Why TV distribution firms have taken the OTT plunge

Apart from providing TV channels to OTT players, distribution operators are also acquiring and launching their own digital platforms

by Sonam Saini
Published - Nov 11, 2019 8:45 AM Updated: Nov 11, 2019 8:45 AM

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The rise of digital consumption has led to fierce competition in the media industry in the bid to acquire new customers and retain existing ones. Apart from broadcasters getting into content generation, TV distribution companies have taken the plunge into acquisition of new content, launching of new digital platforms along with distribution of TV and OTT content.

For instance, Tata Sky's DTH (Direct-To-Home) service provider partnered with OTT platforms like Hotstar, Sun NXT and Eros Now to launch its digital content service - Tata Binge - and the service was priced at Rs 249 per month. The viewers can watch thousands of movies, TV shows, curated short videos and missed episodes of TV shows aired in the last seven days. In 2018, Tata Sky signed a deal with London-based TV channel Shorts TV and made its content available on the Tata Sky app. Dish TV, too, has forged partnerships with OTT platforms and launched its own OTT app Watcho this April. The platform offers 1,000 hours of library content, including movies and short films.

Cable operators too have joined the space of providing OTT content to consumers. For instance, Hathway has partnered with Netflix and offers free subscription to Play Box (OTT set top box) users. Users can avail 12 months’ subscription of Sun NXT.

According to Sukhpreet Singh, Corporate Head-Marketing, Dish TV, “The consumption behaviour of consumers is changing. Distributors believe their main job is to provide the best of content and entertainment to subscribers. We all want to consume online entertainment, whether it is from free or paid sources or from various apps.”

In partnership with Amazon Fire TV, Tata Sky aims to redefine the future of entertainment for millions of Indians by extending the ‘Tata Sky experience’ to the world of apps with Tata Sky Binge.

Pallavi Puri, Chief Commercial Officer, Tata Sky, says: “Through this partnership we are giving customers the Amazon Fire TV - Tata Sky edition without any additional cost to enjoy Tata Sky Binge.”

Bringing a variety of content on one platform, distributors are not only keeping up with the changing audience but also competition from telecom companies, which have started to become a major provider of content through data streams.

There has been an increase in the number of consumers watching video online, and the infrastructure too has evolved in terms of affordable Smart TVs bringing digital videos to people’s living rooms. This has led to DTH operators too trying to evolve to stay relevant in the future.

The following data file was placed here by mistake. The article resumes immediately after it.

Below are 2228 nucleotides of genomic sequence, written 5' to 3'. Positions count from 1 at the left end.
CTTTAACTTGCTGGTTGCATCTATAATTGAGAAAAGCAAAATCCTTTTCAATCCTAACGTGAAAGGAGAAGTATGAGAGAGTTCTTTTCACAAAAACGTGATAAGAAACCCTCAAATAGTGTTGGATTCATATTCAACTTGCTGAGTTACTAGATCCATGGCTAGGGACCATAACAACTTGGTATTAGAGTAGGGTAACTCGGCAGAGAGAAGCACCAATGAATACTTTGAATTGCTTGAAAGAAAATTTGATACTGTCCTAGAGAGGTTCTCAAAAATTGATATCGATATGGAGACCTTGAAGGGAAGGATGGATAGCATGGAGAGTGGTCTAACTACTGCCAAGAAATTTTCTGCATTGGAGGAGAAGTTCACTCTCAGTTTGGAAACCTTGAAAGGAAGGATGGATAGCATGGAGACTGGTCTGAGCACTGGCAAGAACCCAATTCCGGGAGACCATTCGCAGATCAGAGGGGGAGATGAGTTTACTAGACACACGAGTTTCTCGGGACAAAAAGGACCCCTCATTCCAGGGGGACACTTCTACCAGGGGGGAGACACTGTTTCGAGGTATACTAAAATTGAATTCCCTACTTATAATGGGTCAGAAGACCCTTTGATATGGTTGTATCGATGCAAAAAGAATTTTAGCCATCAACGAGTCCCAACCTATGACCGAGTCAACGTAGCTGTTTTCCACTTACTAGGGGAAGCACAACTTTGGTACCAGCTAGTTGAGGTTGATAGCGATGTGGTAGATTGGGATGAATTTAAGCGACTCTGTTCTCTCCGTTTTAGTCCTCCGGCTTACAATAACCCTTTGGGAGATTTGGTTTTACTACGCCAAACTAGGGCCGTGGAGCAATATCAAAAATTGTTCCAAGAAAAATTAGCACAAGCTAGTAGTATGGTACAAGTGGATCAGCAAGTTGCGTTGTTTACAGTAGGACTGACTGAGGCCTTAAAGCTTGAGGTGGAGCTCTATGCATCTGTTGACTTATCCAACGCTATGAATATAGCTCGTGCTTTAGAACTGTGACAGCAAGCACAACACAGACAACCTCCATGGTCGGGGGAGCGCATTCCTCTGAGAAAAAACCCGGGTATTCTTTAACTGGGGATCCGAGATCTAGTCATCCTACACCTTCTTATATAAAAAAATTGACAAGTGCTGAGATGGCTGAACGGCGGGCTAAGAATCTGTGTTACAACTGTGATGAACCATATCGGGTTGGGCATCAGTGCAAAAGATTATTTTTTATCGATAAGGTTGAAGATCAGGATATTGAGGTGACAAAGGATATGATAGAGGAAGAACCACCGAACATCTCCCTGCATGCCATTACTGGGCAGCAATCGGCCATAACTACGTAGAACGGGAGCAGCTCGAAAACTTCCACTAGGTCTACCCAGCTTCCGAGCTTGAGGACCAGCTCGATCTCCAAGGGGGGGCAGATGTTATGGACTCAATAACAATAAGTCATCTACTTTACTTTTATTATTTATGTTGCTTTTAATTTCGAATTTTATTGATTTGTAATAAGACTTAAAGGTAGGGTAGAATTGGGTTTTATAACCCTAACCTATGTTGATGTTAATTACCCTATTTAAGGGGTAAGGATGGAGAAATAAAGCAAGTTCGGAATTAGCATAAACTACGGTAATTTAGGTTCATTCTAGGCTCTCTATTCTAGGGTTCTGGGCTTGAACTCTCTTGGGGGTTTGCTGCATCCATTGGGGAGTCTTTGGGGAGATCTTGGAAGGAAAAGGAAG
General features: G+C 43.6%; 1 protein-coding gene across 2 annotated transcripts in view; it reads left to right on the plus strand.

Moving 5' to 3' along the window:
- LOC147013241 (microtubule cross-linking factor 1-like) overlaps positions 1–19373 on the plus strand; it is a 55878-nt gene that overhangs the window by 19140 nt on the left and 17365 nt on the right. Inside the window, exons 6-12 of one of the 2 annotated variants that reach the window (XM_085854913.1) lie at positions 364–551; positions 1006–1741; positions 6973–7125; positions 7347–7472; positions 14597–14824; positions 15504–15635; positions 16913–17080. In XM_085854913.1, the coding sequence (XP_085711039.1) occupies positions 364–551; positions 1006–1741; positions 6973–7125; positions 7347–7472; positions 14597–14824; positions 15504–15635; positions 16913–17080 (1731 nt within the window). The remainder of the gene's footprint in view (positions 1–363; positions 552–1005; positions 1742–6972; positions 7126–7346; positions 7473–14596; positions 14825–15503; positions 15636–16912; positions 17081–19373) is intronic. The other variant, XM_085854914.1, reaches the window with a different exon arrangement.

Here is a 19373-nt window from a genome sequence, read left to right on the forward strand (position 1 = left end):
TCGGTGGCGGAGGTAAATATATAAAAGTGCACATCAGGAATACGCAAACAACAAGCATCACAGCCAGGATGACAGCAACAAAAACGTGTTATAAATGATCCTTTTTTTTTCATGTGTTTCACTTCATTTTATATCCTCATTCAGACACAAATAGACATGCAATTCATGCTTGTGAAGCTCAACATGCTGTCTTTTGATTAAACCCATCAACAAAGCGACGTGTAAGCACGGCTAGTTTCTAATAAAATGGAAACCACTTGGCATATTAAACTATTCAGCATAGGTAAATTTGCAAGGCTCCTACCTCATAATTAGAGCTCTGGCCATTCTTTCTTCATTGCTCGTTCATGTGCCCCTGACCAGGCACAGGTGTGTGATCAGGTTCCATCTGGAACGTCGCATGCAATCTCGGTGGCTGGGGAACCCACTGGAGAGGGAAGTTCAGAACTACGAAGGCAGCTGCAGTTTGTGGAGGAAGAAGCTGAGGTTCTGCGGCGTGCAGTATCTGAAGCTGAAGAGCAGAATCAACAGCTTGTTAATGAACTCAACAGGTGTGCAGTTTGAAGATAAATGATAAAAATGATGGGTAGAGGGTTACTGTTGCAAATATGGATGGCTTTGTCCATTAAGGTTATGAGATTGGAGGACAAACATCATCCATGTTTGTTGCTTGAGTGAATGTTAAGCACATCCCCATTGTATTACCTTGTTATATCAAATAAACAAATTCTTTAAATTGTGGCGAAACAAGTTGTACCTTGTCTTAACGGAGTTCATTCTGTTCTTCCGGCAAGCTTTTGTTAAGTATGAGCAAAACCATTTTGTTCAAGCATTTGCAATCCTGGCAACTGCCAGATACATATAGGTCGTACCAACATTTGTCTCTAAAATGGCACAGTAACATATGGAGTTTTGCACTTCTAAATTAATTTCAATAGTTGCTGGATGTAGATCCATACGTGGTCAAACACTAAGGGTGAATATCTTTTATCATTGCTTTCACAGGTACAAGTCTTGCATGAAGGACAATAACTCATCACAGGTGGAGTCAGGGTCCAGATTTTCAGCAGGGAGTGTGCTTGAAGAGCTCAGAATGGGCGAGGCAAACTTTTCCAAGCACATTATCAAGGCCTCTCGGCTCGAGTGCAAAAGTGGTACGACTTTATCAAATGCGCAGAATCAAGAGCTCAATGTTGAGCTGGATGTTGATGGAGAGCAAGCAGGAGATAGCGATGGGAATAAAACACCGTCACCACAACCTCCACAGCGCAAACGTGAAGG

Girish Menon, Partner and Head, Media & Entertainment, KPMG in India, said: “Traditional television distribution in India is definitely likely to face headwinds from digital distributors such as telecom operators and ISPs.”

Currently, most DTH operators are tying up with OTT platforms and providing access to online content on Smart TVs through hardware enablers such as Set up Boxes or Smart Sticks. DTH players are also trying to tap the currently underserved wired broadband market and bundling both access and content in one package, helping them acquire new customers. “Access to online content as a strategic initiative will help control churn for DTH operators and act as an important customer retention tool,” Menon explained.

Post implementation of New Tariff Order (NTO), there was a disruption in the broadcast industry. “The disruption happened because of a change in pricing and packages. Life has been very tough for the consumer. The disruption has had some effect on the consumers and that is what has led to consumers to opt for OTT, especially when OTT provides linear channels at a much lower rate or no cost at all,” said industry expert Shaji Mathews, former CEO of Kerala MSO KCCL.

But are these profitable for distribution operators? “If you monetise well, it could be profitable,” says Mathews. “Regulation is also needed in such circumstances as you cannot continue giving free content,” he added.

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